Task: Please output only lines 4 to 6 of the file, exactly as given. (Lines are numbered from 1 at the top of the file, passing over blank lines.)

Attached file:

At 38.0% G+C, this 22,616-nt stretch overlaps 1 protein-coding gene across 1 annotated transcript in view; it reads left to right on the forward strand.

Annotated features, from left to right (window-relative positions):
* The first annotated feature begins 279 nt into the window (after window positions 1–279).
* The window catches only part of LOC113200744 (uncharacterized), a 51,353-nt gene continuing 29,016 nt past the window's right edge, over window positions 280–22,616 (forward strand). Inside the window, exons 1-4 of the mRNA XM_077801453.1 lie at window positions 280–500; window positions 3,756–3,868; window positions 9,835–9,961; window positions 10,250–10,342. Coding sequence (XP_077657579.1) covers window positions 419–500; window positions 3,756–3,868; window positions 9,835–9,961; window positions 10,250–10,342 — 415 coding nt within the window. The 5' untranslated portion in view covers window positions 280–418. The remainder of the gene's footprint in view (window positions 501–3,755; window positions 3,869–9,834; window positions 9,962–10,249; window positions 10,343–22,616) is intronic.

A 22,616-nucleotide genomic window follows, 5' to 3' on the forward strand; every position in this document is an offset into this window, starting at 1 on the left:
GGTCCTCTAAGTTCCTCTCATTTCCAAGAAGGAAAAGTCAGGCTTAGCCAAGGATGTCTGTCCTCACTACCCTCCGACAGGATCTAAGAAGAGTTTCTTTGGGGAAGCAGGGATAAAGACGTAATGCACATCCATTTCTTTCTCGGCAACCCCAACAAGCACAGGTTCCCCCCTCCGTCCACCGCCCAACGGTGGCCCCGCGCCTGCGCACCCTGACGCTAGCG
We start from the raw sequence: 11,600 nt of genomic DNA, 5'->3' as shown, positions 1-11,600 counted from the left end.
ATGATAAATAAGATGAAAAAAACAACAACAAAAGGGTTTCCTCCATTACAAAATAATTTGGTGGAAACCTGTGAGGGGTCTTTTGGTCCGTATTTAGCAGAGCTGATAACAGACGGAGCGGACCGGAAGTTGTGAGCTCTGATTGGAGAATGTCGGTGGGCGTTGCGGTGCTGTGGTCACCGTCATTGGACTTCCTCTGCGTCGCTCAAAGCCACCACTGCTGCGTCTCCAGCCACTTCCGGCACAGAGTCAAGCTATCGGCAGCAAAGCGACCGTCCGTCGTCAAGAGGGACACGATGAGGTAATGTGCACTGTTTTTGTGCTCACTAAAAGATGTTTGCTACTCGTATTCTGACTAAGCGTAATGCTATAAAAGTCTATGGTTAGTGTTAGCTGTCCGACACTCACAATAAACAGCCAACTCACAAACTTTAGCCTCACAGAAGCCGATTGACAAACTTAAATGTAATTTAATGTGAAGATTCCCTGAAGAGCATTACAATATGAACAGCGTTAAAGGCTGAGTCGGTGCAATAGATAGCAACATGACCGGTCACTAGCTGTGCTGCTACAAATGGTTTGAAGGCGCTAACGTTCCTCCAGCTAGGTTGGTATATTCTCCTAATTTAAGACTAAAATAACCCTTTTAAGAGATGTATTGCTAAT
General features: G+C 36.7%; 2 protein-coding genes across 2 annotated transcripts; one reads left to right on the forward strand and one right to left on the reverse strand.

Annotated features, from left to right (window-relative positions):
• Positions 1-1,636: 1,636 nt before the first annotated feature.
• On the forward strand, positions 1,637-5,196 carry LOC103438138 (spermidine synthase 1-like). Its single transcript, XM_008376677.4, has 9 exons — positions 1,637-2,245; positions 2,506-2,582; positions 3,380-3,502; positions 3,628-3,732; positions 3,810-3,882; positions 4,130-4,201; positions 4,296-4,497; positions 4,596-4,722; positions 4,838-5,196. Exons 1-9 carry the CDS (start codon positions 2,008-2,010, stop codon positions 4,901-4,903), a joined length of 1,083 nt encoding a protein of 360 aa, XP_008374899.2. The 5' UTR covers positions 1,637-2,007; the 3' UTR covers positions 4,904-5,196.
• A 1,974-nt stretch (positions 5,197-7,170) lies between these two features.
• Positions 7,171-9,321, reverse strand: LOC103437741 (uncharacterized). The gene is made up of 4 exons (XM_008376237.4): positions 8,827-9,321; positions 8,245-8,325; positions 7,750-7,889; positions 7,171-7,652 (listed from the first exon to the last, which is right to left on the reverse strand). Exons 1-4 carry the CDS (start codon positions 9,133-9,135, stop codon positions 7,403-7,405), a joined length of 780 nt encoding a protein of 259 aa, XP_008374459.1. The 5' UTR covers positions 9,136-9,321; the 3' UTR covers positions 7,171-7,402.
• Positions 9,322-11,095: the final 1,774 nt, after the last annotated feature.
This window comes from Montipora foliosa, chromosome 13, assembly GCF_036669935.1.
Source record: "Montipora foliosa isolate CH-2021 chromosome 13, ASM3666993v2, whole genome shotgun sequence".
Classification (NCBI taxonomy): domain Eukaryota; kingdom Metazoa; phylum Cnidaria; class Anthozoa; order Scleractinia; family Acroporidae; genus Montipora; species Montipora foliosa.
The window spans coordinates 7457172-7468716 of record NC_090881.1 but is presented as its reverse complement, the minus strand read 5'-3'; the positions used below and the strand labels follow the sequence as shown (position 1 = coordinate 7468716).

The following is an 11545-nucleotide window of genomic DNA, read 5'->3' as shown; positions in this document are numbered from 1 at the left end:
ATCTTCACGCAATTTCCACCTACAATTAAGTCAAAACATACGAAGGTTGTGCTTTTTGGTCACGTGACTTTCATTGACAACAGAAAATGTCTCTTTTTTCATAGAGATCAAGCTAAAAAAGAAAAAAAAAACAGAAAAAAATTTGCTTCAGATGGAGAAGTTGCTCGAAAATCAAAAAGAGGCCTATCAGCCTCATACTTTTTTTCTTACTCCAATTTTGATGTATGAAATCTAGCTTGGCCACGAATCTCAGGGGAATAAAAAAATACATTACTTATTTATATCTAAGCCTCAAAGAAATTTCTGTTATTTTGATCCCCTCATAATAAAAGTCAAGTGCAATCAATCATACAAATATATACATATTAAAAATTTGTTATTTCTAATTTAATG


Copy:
* The window catches only part of LOC113200744 (uncharacterized), a 51,353-nt gene continuing 29,016 nt past the window's right edge, over window positions 280–22,616 (forward strand). Inside the window, exons 1-4 of the mRNA XM_077801453.1 lie at window positions 280–500; window positions 3,756–3,868; window positions 9,835–9,961; window positions 10,250–10,342. Coding sequence (XP_077657579.1) covers window positions 419–500; window positions 3,756–3,868; window positions 9,835–9,961; window positions 10,250–10,342 — 415 coding nt within the window. The 5' untranslated portion in view covers window positions 280–418. The remainder of the gene's footprint in view (window positions 501–3,755; window positions 3,869–9,834; window positions 9,962–10,249; window positions 10,343–22,616) is intronic.

A 22,616-nucleotide genomic window follows, 5' to 3' on the forward strand; every position in this document is an offset into this window, starting at 1 on the left:
GGTCCTCTAAGTTCCTCTCATTTCCAAGAAGGAAAAGTCAGGCTTAGCCAAGGATGTCTGTCCTCACTACCCTCCGACAGGATCTAAGAAGAGTTTCTTTGGGGAAGCAGGGATAAAGACGTAATGCACATCCATTTCTTTCTCGGCAACCCCAACAAGCACAGGTTCCCCCCTCCGTCCACCGCCCAACGGTGGCCCCGCGCCTGCGCACCCTGACGCTAGCG